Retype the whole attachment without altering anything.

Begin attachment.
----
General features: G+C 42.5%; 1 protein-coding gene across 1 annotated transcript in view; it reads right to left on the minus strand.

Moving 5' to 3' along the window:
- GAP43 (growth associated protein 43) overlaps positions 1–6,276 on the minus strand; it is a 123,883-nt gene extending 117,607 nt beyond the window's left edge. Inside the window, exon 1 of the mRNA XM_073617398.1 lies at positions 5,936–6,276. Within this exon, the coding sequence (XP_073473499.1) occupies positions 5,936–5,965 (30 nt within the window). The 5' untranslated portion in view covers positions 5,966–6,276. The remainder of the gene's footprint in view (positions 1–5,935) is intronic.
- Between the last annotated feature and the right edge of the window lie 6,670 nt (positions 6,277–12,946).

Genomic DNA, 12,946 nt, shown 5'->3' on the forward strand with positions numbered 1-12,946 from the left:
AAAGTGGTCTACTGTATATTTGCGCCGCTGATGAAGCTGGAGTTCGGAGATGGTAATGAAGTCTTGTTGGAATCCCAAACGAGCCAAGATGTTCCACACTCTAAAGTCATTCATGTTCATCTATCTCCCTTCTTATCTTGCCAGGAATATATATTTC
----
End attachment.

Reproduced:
General features: G+C 42.5%; 1 protein-coding gene across 1 annotated transcript in view; it reads right to left on the minus strand.

Moving 5' to 3' along the window:
- GAP43 (growth associated protein 43) overlaps positions 1–6,276 on the minus strand; it is a 123,883-nt gene extending 117,607 nt beyond the window's left edge. Inside the window, exon 1 of the mRNA XM_073617398.1 lies at positions 5,936–6,276. Within this exon, the coding sequence (XP_073473499.1) occupies positions 5,936–5,965 (30 nt within the window). The 5' untranslated portion in view covers positions 5,966–6,276. The remainder of the gene's footprint in view (positions 1–5,935) is intronic.
- Between the last annotated feature and the right edge of the window lie 6,670 nt (positions 6,277–12,946).

Genomic DNA, 12,946 nt, shown 5'->3' on the forward strand with positions numbered 1-12,946 from the left:
AAAGTGGTCTACTGTATATTTGCGCCGCTGATGAAGCTGGAGTTCGGAGATGGTAATGAAGTCTTGTTGGAATCCCAAACGAGCCAAGATGTTCCACACTCTAAAGTCATTCATGTTCATCTATCTCCCTTCTTATCTTGCCAGGAATATATATTTC